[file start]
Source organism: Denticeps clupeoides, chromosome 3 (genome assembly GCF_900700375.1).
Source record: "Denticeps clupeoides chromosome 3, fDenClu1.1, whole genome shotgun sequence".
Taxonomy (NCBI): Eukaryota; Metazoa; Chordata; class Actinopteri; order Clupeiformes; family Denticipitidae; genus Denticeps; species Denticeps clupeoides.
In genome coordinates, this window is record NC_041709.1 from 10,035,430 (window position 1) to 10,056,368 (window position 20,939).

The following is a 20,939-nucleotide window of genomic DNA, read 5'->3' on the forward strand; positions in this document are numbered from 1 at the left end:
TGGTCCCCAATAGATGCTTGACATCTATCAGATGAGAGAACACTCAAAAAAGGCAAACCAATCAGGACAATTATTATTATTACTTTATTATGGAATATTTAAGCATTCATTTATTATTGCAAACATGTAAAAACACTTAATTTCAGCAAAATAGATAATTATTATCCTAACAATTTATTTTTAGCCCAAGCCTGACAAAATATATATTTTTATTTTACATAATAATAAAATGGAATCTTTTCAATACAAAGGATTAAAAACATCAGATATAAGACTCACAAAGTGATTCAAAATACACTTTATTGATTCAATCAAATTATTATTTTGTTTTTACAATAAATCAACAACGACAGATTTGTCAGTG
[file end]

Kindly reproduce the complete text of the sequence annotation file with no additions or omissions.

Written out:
Source organism: Denticeps clupeoides, chromosome 3 (genome assembly GCF_900700375.1).
Source record: "Denticeps clupeoides chromosome 3, fDenClu1.1, whole genome shotgun sequence".
Taxonomy (NCBI): Eukaryota; Metazoa; Chordata; class Actinopteri; order Clupeiformes; family Denticipitidae; genus Denticeps; species Denticeps clupeoides.
In genome coordinates, this window is record NC_041709.1 from 10,035,430 (window position 1) to 10,056,368 (window position 20,939).

The following is a 20,939-nucleotide window of genomic DNA, read 5'->3' on the forward strand; positions in this document are numbered from 1 at the left end:
TGGTCCCCAATAGATGCTTGACATCTATCAGATGAGAGAACACTCAAAAAAGGCAAACCAATCAGGACAATTATTATTATTACTTTATTATGGAATATTTAAGCATTCATTTATTATTGCAAACATGTAAAAACACTTAATTTCAGCAAAATAGATAATTATTATCCTAACAATTTATTTTTAGCCCAAGCCTGACAAAATATATATTTTTATTTTACATAATAATAAAATGGAATCTTTTCAATACAAAGGATTAAAAACATCAGATATAAGACTCACAAAGTGATTCAAAATACACTTTATTGATTCAATCAAATTATTATTTTGTTTTTACAATAAATCAACAACGACAGATTTGTCAGTG